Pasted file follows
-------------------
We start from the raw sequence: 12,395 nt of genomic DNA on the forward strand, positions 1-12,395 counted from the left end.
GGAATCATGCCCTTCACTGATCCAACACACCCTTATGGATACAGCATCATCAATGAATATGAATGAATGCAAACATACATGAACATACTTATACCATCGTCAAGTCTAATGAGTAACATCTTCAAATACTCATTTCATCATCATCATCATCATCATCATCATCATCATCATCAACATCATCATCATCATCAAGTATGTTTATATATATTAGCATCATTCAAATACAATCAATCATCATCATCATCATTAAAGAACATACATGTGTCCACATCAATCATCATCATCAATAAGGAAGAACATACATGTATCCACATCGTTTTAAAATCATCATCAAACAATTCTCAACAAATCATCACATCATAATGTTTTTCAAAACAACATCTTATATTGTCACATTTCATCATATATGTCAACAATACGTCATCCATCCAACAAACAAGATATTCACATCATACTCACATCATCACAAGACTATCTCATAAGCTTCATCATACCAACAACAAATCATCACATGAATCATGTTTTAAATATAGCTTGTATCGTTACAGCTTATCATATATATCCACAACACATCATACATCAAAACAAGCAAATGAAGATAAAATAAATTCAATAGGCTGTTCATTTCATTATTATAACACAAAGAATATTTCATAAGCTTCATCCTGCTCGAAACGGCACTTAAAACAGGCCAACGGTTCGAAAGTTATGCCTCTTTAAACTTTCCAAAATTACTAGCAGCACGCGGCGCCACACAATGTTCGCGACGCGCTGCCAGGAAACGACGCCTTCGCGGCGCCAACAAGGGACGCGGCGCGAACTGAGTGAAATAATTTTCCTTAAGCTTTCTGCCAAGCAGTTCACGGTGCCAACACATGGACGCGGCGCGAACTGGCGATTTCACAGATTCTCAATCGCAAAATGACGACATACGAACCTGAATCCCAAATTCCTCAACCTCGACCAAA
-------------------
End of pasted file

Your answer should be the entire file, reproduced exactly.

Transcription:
We start from the raw sequence: 12,395 nt of genomic DNA on the forward strand, positions 1-12,395 counted from the left end.
GGAATCATGCCCTTCACTGATCCAACACACCCTTATGGATACAGCATCATCAATGAATATGAATGAATGCAAACATACATGAACATACTTATACCATCGTCAAGTCTAATGAGTAACATCTTCAAATACTCATTTCATCATCATCATCATCATCATCATCATCATCATCATCAACATCATCATCATCATCAAGTATGTTTATATATATTAGCATCATTCAAATACAATCAATCATCATCATCATCATTAAAGAACATACATGTGTCCACATCAATCATCATCATCAATAAGGAAGAACATACATGTATCCACATCGTTTTAAAATCATCATCAAACAATTCTCAACAAATCATCACATCATAATGTTTTTCAAAACAACATCTTATATTGTCACATTTCATCATATATGTCAACAATACGTCATCCATCCAACAAACAAGATATTCACATCATACTCACATCATCACAAGACTATCTCATAAGCTTCATCATACCAACAACAAATCATCACATGAATCATGTTTTAAATATAGCTTGTATCGTTACAGCTTATCATATATATCCACAACACATCATACATCAAAACAAGCAAATGAAGATAAAATAAATTCAATAGGCTGTTCATTTCATTATTATAACACAAAGAATATTTCATAAGCTTCATCCTGCTCGAAACGGCACTTAAAACAGGCCAACGGTTCGAAAGTTATGCCTCTTTAAACTTTCCAAAATTACTAGCAGCACGCGGCGCCACACAATGTTCGCGACGCGCTGCCAGGAAACGACGCCTTCGCGGCGCCAACAAGGGACGCGGCGCGAACTGAGTGAAATAATTTTCCTTAAGCTTTCTGCCAAGCAGTTCACGGTGCCAACACATGGACGCGGCGCGAACTGGCGATTTCACAGATTCTCAATCGCAAAATGACGACATACGAACCTGAATCCCAAATTCCTCAACCTCGACCAAA